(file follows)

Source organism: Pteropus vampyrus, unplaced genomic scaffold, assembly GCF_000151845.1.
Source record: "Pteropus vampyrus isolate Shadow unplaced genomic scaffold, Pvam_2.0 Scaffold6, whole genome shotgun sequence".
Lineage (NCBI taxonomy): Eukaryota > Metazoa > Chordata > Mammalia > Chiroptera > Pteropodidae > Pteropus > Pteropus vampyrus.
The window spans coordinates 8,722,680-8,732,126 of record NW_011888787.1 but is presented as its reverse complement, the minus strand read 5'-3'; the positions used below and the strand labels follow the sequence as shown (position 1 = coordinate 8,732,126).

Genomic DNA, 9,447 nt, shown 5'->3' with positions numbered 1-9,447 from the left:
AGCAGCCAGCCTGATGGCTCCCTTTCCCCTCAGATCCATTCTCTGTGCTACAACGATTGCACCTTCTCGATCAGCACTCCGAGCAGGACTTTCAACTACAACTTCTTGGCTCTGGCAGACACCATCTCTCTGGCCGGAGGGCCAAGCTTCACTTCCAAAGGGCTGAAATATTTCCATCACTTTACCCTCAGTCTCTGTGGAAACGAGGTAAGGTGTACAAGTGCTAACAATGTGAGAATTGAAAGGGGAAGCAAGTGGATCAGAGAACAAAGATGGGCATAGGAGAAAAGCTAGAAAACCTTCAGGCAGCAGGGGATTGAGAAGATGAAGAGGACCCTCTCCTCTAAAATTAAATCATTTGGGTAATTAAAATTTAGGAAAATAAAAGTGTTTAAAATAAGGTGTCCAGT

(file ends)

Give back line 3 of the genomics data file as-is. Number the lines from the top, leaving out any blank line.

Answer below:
Lineage (NCBI taxonomy): Eukaryota > Metazoa > Chordata > Mammalia > Chiroptera > Pteropodidae > Pteropus > Pteropus vampyrus.